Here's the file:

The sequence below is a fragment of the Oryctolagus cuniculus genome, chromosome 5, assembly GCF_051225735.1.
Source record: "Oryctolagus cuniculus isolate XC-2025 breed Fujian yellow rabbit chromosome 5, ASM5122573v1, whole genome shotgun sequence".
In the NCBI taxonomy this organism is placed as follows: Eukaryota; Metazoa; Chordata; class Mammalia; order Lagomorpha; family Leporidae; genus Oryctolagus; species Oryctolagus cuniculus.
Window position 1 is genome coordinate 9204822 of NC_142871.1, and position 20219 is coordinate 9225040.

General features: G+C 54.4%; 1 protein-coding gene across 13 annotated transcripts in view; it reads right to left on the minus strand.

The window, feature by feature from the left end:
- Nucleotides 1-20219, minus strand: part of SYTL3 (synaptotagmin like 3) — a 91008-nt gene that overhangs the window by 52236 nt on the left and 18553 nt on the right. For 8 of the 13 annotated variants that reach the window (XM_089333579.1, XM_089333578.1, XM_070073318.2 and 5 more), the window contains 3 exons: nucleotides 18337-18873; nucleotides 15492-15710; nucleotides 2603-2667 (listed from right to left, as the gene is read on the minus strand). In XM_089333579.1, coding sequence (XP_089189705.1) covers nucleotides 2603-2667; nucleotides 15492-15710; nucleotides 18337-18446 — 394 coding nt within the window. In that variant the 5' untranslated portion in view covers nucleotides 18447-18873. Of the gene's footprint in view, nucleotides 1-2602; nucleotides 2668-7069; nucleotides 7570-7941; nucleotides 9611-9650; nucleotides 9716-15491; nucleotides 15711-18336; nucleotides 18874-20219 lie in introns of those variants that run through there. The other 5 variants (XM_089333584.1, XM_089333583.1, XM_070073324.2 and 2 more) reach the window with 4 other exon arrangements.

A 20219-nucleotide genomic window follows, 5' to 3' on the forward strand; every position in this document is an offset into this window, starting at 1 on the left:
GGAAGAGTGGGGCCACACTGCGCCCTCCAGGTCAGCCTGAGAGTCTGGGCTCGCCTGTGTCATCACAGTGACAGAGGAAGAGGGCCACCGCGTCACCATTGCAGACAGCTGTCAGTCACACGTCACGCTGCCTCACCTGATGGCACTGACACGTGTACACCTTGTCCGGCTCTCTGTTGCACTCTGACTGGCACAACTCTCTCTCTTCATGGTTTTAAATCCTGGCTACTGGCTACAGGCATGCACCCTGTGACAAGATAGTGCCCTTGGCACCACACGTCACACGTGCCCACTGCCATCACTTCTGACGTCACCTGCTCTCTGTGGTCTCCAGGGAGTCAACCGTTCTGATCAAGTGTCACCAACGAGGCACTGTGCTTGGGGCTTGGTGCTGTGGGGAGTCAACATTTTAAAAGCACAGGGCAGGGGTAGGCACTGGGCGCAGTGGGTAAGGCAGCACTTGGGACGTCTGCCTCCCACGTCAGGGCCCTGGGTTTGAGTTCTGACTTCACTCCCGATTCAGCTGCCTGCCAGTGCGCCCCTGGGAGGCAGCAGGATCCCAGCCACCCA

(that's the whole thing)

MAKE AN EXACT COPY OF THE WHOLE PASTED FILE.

The sequence below is a fragment of the Oryctolagus cuniculus genome, chromosome 5, assembly GCF_051225735.1.
Source record: "Oryctolagus cuniculus isolate XC-2025 breed Fujian yellow rabbit chromosome 5, ASM5122573v1, whole genome shotgun sequence".
In the NCBI taxonomy this organism is placed as follows: Eukaryota; Metazoa; Chordata; class Mammalia; order Lagomorpha; family Leporidae; genus Oryctolagus; species Oryctolagus cuniculus.
Window position 1 is genome coordinate 9204822 of NC_142871.1, and position 20219 is coordinate 9225040.

General features: G+C 54.4%; 1 protein-coding gene across 13 annotated transcripts in view; it reads right to left on the minus strand.

The window, feature by feature from the left end:
- Nucleotides 1-20219, minus strand: part of SYTL3 (synaptotagmin like 3) — a 91008-nt gene that overhangs the window by 52236 nt on the left and 18553 nt on the right. For 8 of the 13 annotated variants that reach the window (XM_089333579.1, XM_089333578.1, XM_070073318.2 and 5 more), the window contains 3 exons: nucleotides 18337-18873; nucleotides 15492-15710; nucleotides 2603-2667 (listed from right to left, as the gene is read on the minus strand). In XM_089333579.1, coding sequence (XP_089189705.1) covers nucleotides 2603-2667; nucleotides 15492-15710; nucleotides 18337-18446 — 394 coding nt within the window. In that variant the 5' untranslated portion in view covers nucleotides 18447-18873. Of the gene's footprint in view, nucleotides 1-2602; nucleotides 2668-7069; nucleotides 7570-7941; nucleotides 9611-9650; nucleotides 9716-15491; nucleotides 15711-18336; nucleotides 18874-20219 lie in introns of those variants that run through there. The other 5 variants (XM_089333584.1, XM_089333583.1, XM_070073324.2 and 2 more) reach the window with 4 other exon arrangements.

A 20219-nucleotide genomic window follows, 5' to 3' on the forward strand; every position in this document is an offset into this window, starting at 1 on the left:
GGAAGAGTGGGGCCACACTGCGCCCTCCAGGTCAGCCTGAGAGTCTGGGCTCGCCTGTGTCATCACAGTGACAGAGGAAGAGGGCCACCGCGTCACCATTGCAGACAGCTGTCAGTCACACGTCACGCTGCCTCACCTGATGGCACTGACACGTGTACACCTTGTCCGGCTCTCTGTTGCACTCTGACTGGCACAACTCTCTCTCTTCATGGTTTTAAATCCTGGCTACTGGCTACAGGCATGCACCCTGTGACAAGATAGTGCCCTTGGCACCACACGTCACACGTGCCCACTGCCATCACTTCTGACGTCACCTGCTCTCTGTGGTCTCCAGGGAGTCAACCGTTCTGATCAAGTGTCACCAACGAGGCACTGTGCTTGGGGCTTGGTGCTGTGGGGAGTCAACATTTTAAAAGCACAGGGCAGGGGTAGGCACTGGGCGCAGTGGGTAAGGCAGCACTTGGGACGTCTGCCTCCCACGTCAGGGCCCTGGGTTTGAGTTCTGACTTCACTCCCGATTCAGCTGCCTGCCAGTGCGCCCCTGGGAGGCAGCAGGATCCCAGCCACCCA